Machine Learning-Based Surrogate Modeling for Aerodynamic Loads Predictions
Abras, Jennifer (HPCMP CREATE)
Intersection of Digital Engineering and High Performance Computing/High End Computing
The rapid prediction of aerodynamic loads for engineering applications is of high interest in the community. One method for obtaining these rapid predictions is through surrogate modeling. Such models enable a faster turnaround time for various engineering needs that high-fidelity computational models cannot accommodate. A Machine Learning (ML) framework to support surrogate modeling of aircraft integrated aerodynamic loads predictions is investigated in this effort. The ML framework includes core Deep Neural Network (DNN) components built to support surrogate models for both steady and unsteady surrogate aerodynamics. A vital aspect of a successful surrogate model is the prediction accuracy when non-linear flow phenomena such as flow separation and transonic effects impact the flowfield. Parameter studies of the impact of different input feature sets on the surrogate model’s predictive capabilities are conducted. A discussion on the potential benefits of incorporating Convolutional Neural Network (CNN) and Recurrent Neural Network (RNN) based DNN architectures for the surrogate model is also included.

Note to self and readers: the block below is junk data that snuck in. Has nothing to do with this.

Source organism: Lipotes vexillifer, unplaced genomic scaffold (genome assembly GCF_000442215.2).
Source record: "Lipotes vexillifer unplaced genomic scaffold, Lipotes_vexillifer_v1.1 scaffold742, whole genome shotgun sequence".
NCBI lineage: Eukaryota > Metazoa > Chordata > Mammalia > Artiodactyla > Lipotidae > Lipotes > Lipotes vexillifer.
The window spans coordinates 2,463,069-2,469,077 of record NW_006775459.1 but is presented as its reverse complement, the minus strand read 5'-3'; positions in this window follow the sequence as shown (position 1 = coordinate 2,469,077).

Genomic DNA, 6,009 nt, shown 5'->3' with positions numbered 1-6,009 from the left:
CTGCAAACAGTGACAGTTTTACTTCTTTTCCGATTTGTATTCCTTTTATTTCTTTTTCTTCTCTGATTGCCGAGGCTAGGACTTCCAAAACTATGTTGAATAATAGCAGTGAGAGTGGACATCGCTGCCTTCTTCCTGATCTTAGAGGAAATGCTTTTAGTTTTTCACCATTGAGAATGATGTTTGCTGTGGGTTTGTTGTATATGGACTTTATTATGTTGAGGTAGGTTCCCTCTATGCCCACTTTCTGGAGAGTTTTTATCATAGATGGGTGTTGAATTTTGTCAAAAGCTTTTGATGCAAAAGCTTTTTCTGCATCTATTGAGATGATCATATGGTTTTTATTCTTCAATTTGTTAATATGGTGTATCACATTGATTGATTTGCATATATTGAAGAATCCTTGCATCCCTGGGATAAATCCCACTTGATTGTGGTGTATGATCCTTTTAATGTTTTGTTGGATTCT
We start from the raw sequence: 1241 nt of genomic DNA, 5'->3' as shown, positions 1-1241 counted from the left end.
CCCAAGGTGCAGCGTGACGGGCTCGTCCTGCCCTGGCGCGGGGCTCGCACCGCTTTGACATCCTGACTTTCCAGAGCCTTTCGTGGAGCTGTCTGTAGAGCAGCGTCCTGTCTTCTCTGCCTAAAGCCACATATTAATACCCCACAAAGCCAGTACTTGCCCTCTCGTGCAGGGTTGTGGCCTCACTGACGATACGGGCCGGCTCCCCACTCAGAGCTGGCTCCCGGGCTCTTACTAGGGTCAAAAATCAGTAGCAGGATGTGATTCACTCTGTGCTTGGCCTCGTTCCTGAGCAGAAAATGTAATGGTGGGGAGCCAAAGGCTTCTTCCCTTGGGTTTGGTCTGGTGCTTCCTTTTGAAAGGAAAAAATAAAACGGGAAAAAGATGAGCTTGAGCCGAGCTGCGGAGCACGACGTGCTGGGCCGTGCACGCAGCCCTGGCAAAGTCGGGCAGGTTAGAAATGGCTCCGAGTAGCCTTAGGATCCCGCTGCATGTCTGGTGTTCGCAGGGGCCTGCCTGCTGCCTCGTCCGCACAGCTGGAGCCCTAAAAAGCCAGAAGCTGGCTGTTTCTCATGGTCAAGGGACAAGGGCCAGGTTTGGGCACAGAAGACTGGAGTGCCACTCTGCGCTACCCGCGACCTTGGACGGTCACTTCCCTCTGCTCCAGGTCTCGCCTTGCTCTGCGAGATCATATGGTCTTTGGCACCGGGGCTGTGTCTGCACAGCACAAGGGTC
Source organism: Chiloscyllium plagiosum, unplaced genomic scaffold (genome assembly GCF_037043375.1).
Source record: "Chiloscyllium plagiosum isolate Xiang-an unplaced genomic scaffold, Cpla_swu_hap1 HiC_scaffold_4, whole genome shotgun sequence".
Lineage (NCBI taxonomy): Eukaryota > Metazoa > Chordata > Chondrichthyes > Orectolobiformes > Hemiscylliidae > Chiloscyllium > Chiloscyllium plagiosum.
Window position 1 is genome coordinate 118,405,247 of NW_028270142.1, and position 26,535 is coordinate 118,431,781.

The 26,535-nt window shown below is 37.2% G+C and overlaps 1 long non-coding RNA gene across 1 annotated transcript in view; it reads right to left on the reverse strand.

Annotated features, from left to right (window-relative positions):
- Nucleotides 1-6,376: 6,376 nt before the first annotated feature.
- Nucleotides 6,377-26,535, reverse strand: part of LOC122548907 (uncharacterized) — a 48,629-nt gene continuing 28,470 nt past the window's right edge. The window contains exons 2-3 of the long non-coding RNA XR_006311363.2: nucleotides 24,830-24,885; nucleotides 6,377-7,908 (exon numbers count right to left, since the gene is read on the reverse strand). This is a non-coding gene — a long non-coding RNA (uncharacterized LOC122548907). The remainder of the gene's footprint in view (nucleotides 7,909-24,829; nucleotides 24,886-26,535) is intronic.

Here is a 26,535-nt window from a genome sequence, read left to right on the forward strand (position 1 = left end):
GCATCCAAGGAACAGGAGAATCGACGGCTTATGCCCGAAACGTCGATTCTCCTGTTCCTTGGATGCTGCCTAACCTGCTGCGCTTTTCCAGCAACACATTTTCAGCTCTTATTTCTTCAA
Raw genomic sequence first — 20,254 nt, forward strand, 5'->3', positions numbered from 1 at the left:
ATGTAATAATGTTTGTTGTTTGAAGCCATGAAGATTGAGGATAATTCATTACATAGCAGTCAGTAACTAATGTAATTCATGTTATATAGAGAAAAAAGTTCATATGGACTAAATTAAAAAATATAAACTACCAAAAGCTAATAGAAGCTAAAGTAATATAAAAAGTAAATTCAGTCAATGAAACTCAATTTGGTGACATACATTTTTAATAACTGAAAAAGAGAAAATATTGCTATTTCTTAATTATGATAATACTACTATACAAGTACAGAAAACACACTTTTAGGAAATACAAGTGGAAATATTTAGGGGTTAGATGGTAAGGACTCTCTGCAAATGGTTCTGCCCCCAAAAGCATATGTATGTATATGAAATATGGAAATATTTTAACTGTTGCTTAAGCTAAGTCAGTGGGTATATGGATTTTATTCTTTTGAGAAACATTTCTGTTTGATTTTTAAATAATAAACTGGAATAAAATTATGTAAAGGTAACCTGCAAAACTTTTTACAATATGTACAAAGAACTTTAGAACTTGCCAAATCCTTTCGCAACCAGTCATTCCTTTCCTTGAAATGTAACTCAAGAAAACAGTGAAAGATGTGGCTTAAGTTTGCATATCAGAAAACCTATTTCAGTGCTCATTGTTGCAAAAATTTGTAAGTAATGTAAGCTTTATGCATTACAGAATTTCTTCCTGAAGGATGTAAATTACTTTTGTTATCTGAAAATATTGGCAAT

Initial verification studies were conducted using 2D steady and dynamic stall problems. The surrogate models were trained using HPCMP CREATETM-AV Kestrel CFD simulations. Model building efforts for full 3D aircraft maneuvering are currently underway. This model will be automatically trained to operate within user-defined parameters and will also incorporate an uncertainty assessment of the trained model against user-selected parameters. Further future efforts will investigate adding model calibration using measured data sources such as wind tunnel or flight test data. The goal of the complete capability is to contribute to the general area of digital engineering and enable the development of a trusted surrogate model for rapid/real-time system assessments.
Material presented in this abstract is a product of the CREATE (Computational Research and Engineering for Acquisition Tools and Environments) element of the U.S. Department of Defense HPC Modernization Program. In addition, the authors would like to acknowledge the support of the supercomputing resources provided by the HPCMP, in particular the Army Engineer Research and Development Center (ERDC) and the Air Force Research Laboratory (AFRL).